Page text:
Grab driver, 46, directors of 46 companies, fined RM100,000

Leonard Koh Meng Huat pleaded guilty to seven charges under the Companies Act on December 8, 2023. STRAITS TIMES PICTURE BY KELVIN CHNG
Top picture is Nadine Chua, the writer of this adapted article 

An e-hailing Grab driver in Singapore who became a nominee director of 46 companies was fined $28,000 after he failed to exercise any supervision over the affairs of these firms, Singapore-based The Straits Times reported yesterday.

Leonard Koh Meng Huat, 46, who received more than $57,000 for being a director of the firms, pleaded guilty to seven charges under the Companies Act on December 8.

His crimes came to light when a police report was made in February 2022 that manufacturing and engineering firm Meiden Singapore had lost over $171,000 in a business e-mail compromise scam.

Deputy public prosecutors Delicia Tan and Ronnie Ang said investigations revealed that in June 2021, Meiden had transferred the money to a bank account belonging to AAH & Partner, a company in which Koh was a director.

This payment was for engineering and maintenance services that Meiden had engaged another firm, Eastern Green Power, to provide.

Meiden had engaged Eastern for such services since 2015 and would generally liaise with an Eastern employee via an e-mail account.

However, when the deputy general manager of Meiden received an e-mail from a similar e-mail address requesting payment, he did not realise it was a spoof e-mail account and transferred the money to a bank account belonging to AAH & Partner.

The DPPs said further investigations revealed that the money was subsequently transferred from the bank account belonging to AAH & Partner to various bank accounts overseas and was not recovered.

Koh became a director of AAH & Partner when he joined the panel of nominee directors at Osome, a firm that provides corporate services, in 2019.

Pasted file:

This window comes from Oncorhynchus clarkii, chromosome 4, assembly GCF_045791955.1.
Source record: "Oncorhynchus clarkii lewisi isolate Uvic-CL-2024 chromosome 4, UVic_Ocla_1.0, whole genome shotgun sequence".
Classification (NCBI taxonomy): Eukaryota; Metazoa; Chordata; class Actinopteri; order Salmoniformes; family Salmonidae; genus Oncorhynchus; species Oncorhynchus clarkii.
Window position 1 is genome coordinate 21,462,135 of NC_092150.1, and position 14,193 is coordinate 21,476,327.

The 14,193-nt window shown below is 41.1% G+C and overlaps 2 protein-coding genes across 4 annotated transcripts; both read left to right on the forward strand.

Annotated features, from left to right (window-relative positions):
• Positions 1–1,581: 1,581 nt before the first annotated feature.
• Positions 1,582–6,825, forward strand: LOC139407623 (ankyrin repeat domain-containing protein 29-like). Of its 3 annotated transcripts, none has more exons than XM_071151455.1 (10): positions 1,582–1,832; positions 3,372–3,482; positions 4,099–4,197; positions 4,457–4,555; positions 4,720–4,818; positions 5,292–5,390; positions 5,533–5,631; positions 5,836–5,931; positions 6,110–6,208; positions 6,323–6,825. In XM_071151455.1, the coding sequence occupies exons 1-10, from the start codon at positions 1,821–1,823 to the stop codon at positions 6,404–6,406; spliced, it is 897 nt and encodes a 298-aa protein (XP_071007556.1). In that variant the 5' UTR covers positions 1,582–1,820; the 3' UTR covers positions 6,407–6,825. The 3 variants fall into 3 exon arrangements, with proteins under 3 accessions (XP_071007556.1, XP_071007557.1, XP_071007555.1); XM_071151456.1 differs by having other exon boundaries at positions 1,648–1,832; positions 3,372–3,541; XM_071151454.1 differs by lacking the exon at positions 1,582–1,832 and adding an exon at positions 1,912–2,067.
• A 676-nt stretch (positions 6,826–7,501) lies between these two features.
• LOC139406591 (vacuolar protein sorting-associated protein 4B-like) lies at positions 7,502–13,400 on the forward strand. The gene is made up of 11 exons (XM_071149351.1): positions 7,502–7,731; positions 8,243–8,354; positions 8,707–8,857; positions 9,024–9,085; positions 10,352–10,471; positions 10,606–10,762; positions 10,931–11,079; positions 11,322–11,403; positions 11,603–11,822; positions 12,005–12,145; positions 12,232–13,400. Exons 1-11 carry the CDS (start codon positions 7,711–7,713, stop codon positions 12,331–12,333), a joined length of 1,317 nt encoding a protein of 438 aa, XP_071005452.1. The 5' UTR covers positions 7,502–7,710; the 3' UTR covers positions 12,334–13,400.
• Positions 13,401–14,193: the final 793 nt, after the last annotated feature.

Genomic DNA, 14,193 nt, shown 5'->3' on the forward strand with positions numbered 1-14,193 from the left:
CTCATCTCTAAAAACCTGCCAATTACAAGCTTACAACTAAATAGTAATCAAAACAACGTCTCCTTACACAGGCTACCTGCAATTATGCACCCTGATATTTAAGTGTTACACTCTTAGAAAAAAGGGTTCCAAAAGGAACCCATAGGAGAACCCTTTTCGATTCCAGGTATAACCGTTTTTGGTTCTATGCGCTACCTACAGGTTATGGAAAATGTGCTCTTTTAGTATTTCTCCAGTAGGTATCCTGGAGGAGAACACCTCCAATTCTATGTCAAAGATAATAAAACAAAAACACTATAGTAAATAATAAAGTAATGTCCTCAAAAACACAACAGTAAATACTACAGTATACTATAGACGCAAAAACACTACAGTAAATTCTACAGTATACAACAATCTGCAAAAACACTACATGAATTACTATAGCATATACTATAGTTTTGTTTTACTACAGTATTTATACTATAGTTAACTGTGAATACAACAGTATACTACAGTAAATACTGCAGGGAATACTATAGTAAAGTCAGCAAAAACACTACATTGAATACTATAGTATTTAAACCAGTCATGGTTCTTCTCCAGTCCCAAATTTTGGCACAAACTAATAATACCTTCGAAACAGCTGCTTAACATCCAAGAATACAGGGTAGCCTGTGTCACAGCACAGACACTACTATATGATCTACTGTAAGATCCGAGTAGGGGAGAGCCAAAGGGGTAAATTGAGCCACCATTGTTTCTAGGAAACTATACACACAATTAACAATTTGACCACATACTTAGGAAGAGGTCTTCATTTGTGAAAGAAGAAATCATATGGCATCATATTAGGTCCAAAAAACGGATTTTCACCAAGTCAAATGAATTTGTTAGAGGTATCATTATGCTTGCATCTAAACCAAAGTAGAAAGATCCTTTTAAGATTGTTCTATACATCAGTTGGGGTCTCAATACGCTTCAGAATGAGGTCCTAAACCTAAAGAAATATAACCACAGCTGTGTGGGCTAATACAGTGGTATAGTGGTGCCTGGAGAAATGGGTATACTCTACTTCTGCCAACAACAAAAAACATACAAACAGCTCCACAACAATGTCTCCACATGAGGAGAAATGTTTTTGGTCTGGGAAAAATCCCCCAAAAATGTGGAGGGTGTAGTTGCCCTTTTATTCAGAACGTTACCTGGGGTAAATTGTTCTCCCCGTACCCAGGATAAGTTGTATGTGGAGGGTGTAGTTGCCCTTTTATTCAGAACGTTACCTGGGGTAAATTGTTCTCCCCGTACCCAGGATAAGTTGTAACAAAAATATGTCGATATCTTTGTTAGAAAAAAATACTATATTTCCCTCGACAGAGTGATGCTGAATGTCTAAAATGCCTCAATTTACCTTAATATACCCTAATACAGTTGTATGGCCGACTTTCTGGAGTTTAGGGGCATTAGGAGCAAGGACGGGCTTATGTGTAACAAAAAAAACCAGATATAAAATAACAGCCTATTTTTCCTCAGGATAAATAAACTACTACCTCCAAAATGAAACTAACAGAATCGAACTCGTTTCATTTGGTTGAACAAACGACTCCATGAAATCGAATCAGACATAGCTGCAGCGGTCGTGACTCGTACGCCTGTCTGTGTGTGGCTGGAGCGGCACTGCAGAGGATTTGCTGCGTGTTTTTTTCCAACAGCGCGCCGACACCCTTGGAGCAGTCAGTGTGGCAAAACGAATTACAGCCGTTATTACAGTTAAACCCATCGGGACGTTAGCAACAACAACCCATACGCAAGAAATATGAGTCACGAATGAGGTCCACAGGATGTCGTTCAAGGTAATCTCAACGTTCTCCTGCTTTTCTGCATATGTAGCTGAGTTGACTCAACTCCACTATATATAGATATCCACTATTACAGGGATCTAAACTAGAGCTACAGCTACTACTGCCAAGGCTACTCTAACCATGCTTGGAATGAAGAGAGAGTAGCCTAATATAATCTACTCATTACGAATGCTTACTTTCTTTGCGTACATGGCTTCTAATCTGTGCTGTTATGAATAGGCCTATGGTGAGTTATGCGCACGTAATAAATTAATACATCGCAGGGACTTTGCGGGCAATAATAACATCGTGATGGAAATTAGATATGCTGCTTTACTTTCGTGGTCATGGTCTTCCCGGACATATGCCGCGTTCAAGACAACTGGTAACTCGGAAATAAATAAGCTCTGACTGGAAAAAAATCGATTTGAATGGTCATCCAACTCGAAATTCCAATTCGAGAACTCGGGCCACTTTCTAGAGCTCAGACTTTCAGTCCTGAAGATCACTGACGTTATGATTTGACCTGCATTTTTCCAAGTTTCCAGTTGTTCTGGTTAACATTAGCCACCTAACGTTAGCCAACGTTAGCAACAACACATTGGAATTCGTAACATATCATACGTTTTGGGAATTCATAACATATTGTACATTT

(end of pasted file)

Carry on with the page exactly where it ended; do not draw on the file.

The DPPs said he joined the panel as he wanted to earn more money.

From 2019, Koh received payment of $100 per month for each company that he was a nominee director of, until July 2020, when the fee for each company was reduced from $100 a month to $1 a day.

Even though Koh was told to conduct his due diligence checks on the companies, he did not do so before agreeing to become their director as he assumed that Osome’s checks on the companies would suffice.

Between 2019 and March 2022, Koh logged into the Osome application four times in total to browse through some bank statements of the companies in which he was a director.

“He had chosen the bank statements to browse through at random but was unable to tell if there were any irregularities. He took no further steps to ascertain if there were in fact irregularities,” said the prosecution.

“The accused left the companies’ affairs entirely to the foreign directors even though he did not know them personally nor had he met them before.”

Those who fail to use reasonable diligence in their discharge of duties as director can be jailed for up to 12 months or fined up to $5,000.

The appearance and act on the above video are for illustration purpose only.


Adaptation by Fauzi Kadir,
Chief Editor

Assistant Editor
Jamaliah Mohd Salleh

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